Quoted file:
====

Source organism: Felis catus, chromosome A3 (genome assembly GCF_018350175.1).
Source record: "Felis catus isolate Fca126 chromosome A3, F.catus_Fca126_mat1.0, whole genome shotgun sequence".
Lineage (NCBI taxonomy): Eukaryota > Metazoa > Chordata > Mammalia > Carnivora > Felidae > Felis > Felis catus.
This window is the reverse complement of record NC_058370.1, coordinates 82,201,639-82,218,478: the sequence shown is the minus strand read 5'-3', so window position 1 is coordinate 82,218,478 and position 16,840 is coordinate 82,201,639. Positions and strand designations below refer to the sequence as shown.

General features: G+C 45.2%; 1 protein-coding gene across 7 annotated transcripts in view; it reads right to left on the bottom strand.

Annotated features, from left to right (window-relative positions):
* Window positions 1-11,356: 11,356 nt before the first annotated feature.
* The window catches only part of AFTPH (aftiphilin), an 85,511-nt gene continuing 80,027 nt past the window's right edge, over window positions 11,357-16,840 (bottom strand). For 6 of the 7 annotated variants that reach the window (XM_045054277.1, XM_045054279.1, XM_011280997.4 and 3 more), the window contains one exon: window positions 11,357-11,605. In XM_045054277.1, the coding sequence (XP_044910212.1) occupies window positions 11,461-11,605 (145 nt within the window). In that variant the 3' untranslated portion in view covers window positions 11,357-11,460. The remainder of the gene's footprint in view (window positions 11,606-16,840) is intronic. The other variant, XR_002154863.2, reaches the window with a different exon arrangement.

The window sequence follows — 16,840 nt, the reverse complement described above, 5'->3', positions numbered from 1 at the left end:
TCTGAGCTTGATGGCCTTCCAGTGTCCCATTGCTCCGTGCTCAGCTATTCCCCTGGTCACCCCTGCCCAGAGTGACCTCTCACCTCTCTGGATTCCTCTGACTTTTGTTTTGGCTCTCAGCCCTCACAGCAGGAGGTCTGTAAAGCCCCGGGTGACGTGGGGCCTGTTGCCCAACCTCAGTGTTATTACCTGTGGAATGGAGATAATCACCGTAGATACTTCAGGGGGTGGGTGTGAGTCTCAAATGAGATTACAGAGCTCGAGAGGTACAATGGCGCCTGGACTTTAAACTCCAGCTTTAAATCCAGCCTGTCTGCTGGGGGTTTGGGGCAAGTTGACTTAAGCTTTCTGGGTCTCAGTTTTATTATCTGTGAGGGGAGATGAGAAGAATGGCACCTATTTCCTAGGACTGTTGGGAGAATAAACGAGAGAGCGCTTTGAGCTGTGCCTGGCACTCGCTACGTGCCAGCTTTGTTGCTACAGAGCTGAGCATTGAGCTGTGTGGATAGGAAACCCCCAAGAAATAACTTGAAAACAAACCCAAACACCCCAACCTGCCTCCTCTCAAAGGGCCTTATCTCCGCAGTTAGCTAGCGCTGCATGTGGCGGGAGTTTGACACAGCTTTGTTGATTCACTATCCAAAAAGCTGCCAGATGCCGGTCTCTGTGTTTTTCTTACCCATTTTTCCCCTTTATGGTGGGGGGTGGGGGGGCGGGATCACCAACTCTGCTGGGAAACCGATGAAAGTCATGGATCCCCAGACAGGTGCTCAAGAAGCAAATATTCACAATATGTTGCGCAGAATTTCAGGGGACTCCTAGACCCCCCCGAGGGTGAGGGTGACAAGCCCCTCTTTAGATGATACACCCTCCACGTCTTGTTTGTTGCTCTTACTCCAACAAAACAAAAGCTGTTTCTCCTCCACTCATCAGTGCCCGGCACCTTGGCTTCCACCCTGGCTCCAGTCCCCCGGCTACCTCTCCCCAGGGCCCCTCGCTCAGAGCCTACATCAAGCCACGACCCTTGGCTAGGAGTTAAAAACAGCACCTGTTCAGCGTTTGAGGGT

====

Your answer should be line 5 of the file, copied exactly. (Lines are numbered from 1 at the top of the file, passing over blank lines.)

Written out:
General features: G+C 45.2%; 1 protein-coding gene across 7 annotated transcripts in view; it reads right to left on the bottom strand.